Jun 8, 2008
    Montreal, Canada
    I've never encountered a "2" chord. Maybe I just don't read enough charts! :p Before going any further, do you know how to build a chord? If I talk about triads and extensions does that mean anything to you?
     
  11. To be very basic, ignore all the sus, minor, 2, 9 etc and just play the letter name of the chord. The root notes. In your example A G D B B. .

    It won’t sound awful and it will get you jamming in no time. To change things up a bit, learn where 5th is in relation to these to these roots. It'll be the same fret on the string below or 2 frets over on the string above. In most cases the 5th will be the same regardless of the fanciness following the letter name of the chord.

    If you look through most threads Malcolm Amos posts a regular explanation of Roots & Fifths and beyond that you need to know.
     
  12. The song you are playing is a Praise song.

    You can stick to roots and maybe add a little movement with fifths or octaves.

    Don't over play by trying to hit every note in the chord.

    Play simple, play with feel, play in the pocket.

    Good luck
     
  13. bass12

    bass12 And Grace, too

    Jun 8, 2008
    Montreal, Canada
    Very nice of you, Malcolm, to take the time to be so thorough.
     
  14. No problem, nothing on TV - glad to have something to occupy my time.

    OK here is your fake chord:
    attachment.

    Just using roots. Sing the lyrics under your breath - I know it's hard, but necessary. Start with the A note and when you get to the word casting start using the G note. Keep going with the G till you get to the word Cares then change to the D note --- keep going. One note per lyric word. Two syllable words get two notes.

    That's a lot of chords. Key of D main major chords are D, G & A. You may want to skip over (ignore) some of those Bm's and Em's. I won't tell. LOL I dumb down all of Willie Nelson's songs.

    Good luck.
     
  15. Here's the tune.
    Today is the Day

    It's simple.
    Don't over think it.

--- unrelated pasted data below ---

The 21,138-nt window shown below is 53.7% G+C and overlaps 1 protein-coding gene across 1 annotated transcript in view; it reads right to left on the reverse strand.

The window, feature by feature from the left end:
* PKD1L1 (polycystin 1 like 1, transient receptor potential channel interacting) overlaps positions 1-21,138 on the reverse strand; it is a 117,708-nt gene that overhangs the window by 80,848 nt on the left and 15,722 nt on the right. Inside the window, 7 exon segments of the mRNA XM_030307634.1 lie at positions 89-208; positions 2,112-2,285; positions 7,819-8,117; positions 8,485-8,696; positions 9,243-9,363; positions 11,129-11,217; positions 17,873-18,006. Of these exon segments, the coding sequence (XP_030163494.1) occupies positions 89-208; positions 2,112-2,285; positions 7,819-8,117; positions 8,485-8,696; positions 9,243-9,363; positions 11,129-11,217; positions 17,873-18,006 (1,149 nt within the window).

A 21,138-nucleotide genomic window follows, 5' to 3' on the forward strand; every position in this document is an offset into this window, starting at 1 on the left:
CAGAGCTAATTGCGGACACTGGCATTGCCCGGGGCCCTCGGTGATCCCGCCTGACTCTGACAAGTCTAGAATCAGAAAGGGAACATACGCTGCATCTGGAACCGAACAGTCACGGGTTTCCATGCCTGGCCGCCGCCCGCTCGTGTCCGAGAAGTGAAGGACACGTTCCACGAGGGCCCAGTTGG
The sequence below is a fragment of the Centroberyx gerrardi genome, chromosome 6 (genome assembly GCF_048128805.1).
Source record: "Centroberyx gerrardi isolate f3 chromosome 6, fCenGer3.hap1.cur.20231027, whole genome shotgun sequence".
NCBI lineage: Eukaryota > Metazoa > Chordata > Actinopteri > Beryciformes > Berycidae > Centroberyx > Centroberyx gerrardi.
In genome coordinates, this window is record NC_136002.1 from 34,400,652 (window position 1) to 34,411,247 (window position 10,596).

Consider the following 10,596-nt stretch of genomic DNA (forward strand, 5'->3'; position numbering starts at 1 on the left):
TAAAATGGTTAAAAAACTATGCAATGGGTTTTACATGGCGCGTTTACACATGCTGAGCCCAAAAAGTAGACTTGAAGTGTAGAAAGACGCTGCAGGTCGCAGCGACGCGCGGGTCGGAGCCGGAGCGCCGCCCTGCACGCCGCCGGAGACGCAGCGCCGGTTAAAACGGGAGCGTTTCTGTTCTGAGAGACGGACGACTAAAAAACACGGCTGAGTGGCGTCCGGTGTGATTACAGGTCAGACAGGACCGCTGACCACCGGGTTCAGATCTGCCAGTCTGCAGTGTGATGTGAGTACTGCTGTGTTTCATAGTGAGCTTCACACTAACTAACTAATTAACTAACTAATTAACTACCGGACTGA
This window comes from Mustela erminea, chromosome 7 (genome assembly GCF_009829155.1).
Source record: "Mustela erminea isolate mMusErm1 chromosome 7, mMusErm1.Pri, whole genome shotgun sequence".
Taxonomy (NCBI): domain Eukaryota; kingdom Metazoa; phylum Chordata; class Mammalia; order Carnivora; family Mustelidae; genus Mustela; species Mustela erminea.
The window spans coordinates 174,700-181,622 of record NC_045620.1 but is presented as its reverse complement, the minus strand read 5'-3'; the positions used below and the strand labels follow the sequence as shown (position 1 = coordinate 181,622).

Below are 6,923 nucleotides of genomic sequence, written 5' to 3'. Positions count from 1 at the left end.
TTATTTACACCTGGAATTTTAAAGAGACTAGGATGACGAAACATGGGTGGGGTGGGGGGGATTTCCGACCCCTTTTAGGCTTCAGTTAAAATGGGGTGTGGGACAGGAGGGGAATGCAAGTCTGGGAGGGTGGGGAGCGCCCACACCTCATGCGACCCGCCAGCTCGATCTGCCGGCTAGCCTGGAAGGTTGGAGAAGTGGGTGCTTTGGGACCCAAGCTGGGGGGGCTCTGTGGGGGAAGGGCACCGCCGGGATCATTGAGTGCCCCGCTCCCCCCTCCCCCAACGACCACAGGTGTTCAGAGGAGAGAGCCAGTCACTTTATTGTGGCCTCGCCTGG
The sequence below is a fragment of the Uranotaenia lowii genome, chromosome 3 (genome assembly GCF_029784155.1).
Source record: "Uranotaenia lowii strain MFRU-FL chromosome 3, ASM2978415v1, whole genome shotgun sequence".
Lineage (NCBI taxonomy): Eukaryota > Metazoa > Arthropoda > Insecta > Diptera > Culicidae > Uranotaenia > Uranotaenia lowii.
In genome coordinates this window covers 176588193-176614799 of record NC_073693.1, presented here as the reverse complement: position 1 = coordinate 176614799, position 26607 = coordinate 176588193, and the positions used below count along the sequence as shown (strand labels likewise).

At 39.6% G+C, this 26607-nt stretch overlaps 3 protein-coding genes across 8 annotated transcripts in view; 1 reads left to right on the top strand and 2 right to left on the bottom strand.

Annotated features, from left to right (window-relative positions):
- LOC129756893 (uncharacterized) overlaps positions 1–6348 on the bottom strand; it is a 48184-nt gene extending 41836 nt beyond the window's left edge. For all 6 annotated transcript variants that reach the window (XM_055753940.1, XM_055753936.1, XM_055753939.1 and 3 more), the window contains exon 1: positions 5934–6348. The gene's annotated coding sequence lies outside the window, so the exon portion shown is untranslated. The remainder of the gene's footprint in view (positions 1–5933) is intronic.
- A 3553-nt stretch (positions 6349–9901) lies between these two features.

Use roots.
    On the verse I would add a fill at the E7 chords.
    That could be your fun part.
     
  16. tjh

    tjh Supporting Member

    Mar 22, 2006
    Minnesota
    they handed me that same exact chord sheet one sunday morning about 20 minutes before I had to play it, and I had only heard the song once or twice before ... that sheet made no sense to me ... the intro to that song is D/Bm/A/G x2 for all intents and purposes, thats the whole song ... and once I realized to drop that into the verse starting on key words, it made quick sense .. look for where this progression fits into the lyrics, and try to use that as your reference to start your 'phrases' ... another words, play it as if the first Asus and G2 (on that sheet in the verse) werent there, the intro leads right into the D chord ... its a simple song once you get this chord sheet out of your way ... if you want to keep it really simple, you can play the entire song and never leave the E string and it sounds just fine, add that occassional 5th on your descend though ... :)
     
  17. David1234

    David1234

    Jun 1, 2004
    Sydney, Australia
    Endorsing Artist: SWR Amplifiers
    I do get sad when I see charts with G2 on it.

    There are two main types of "G with a 2 in it" chord, and saying G2 does not make it clear which is intended:

    Gadd2 (G major with a 2 note added: G A B D). This chord is better written as "add9".
    or
    Gsus2 (a G chord that's been gutted. It isn't major or minor any more. It has G A D)

    The lesson:
    (1) never write a G2 chord
    (2) when you're on bass and see a G2 chord, play a G.
     
  18. FreshTrooperXBL

    FreshTrooperXBL

    Jul 24, 2011
    Riverside
    I dont even know that much theory, but I saw this and ran thru your two options. Debated myself for awhile trying to figure it out. Wonder what the composer tried describe to us with "G2"?
     
  19. The way I learned it, staring on a keyboard, is that a "2" chord is the root, second note, & fifth note. So G2 is G A D as opposed to G, which is GBD, or Gm, which is GBbD. If you have a keyboard, or at least access to one, try playing the major, minor, and 2 chords and see how you like the sound. I think it sounds cool.
     
  20. Yes sus chords are cool. They lead nicely into the parent chord, for example:

    C, Csus2, Csus4, C is a great ending --- for the rhythm guitar guys. Not so much for us bassists.